This all but eliminated the opportunity for senior management to engage any meaningful options backdating. Therefore, any criminal prosecution is likely to be based on option grants made before Sarbanes-Oxley took effect, and the deadline facing the government for bringing those prosecutions has already passed. This made me think about the possibility that some of the grants had been backdated. I further found that the overall stock market performed worse than what is normal immediately before the grants and better than what is normal immediately after the grants.
Unless corporate insiders can predict short-term movements in the stock market, my results provided further evidence in support of the backdating explanation. In a second study forthcoming in the Journal of Financial Economics available at http: The graph below shows the dramatic effect of this new requirement on the lag between the grant and filing dates. To the extent that companies comply with this new regulation, backdating should be greatly curbed. Thus, if backdating explains the stock price pattern around option grants, the price pattern should diminish following the new regulation.
Indeed, we found that the stock price pattern is much weaker since the new reporting regulation took effect. Any remaining pattern is concentrated on the couple of days between the reported grant date and the filing date when backdating still might work , and for longer periods for the minority of grants that violate the two-day reporting requirements. We interpret these findings as strong evidence that backdating explains most of the price pattern around ESO grants. There is also some relatively early anecdotal evidence of backdating. A particularly interesting example is that of Micrel Inc.
For several years, Micrel allowed its employees to choose the lowest price for the stock within 30 days of receiving the options. Remy Welling, a senior auditor at the IRS, was asked to sign the deal in late Instead, she decided to risk criminal prosecution by blowing the whistle. A NY Times article describes this case in greater detail the article is available here , and so does a article in Tax Notes Magazine available here. In a CNBC interview, Remy Welling said that "this particular -- well, it's called a day look-back plan, is even widespread in Silicon Valley and maybe throughout the country.
What about spring loading and bullet dodging? The terms "spring loading" and "bullet dodging" refer to the practices of timing option grants to take place before expected good news or after expected bad news, respectively. This is what Professor Yermack hypothesized in his article discussed above, though he never used these terms.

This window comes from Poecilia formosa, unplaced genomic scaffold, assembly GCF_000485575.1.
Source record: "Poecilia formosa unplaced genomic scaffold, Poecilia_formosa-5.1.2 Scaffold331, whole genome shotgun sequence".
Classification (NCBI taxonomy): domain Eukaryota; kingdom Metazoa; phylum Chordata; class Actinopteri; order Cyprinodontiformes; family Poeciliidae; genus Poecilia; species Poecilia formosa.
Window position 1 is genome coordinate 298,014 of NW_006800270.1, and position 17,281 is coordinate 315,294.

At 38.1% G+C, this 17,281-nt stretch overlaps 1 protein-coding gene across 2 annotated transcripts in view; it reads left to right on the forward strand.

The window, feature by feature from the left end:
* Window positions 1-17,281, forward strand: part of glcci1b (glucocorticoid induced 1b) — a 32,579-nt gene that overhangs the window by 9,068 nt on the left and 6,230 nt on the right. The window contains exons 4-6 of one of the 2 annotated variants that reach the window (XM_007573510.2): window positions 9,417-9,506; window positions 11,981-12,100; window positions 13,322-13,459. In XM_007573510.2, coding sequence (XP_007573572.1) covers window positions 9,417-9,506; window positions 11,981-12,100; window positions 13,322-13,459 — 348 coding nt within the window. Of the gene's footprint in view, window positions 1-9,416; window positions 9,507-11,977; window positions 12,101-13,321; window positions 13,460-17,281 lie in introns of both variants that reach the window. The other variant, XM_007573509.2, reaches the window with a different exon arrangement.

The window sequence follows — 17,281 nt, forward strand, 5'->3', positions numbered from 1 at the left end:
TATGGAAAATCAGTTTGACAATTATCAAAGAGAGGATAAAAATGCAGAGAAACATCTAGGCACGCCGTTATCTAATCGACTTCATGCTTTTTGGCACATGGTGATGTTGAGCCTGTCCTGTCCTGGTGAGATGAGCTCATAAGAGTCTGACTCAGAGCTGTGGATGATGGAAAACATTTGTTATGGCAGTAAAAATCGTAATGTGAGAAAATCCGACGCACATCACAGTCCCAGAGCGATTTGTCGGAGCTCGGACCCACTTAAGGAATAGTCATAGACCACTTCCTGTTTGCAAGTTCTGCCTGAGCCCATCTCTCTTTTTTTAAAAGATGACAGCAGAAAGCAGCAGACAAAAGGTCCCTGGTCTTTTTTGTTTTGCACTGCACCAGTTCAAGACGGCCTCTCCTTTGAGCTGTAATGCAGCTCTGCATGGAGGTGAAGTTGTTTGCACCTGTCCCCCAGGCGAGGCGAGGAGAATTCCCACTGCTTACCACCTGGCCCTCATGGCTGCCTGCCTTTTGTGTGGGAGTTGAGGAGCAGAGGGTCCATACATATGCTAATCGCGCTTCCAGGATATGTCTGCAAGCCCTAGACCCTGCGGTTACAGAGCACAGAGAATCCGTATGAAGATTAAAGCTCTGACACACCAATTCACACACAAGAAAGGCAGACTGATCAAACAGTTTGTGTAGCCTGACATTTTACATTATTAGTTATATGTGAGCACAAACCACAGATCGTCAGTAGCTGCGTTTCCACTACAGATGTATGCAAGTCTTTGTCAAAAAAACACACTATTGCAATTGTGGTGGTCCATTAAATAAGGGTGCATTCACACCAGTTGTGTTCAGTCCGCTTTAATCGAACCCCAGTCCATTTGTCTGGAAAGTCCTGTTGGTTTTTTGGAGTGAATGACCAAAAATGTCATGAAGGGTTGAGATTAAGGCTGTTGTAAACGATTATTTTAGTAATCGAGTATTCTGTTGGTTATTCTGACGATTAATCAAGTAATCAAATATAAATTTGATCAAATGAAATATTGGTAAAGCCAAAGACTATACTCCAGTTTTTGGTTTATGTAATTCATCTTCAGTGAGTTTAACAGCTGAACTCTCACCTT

What it is:
The collective evidence suggests that these practices play a minor role in explaining the aggregate stock returns around grants. For example, if spring-loading and bullet dodging played a major role, we should observe pronounced price decreases before grants and increases after grants irrespective of whether they are filed on time, but we don't. Thus, it appears that either a spring loading and bullet dodging are not widespread or b these practices typically fail to lock in substantial gains for the option recipients.
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A couple of related notes: Positive news announcements after grants is consistent with both spring-loading and backdating. Thus, such news announcements do not necessarily imply spring-loading.
RIM trips on offering options to employees - The Globe and Mail
However, this term has been used imprecisely in the media. For example, Microsoft's practice before of using the lowest market price during the 30 days after July 1 which was when the grant was issued as the exercise price has been referred to as forward dating. However, this is just a variation of backdating, because the exercise price cannot be set until the 30 days have passed, at which point one can look back to see what the lowest price was. What happens to companies that are caught backdating? An internal investigation uncovered 49 cases in which the reported date of a Mercury stock-option grant differed from the date on which the option appears to have been actually granted.
Because the company was unable to restate the earning to account for the option backdating in a timely manner and delayed other filings of earnings with the SEC, its shares were delisted in the beginning of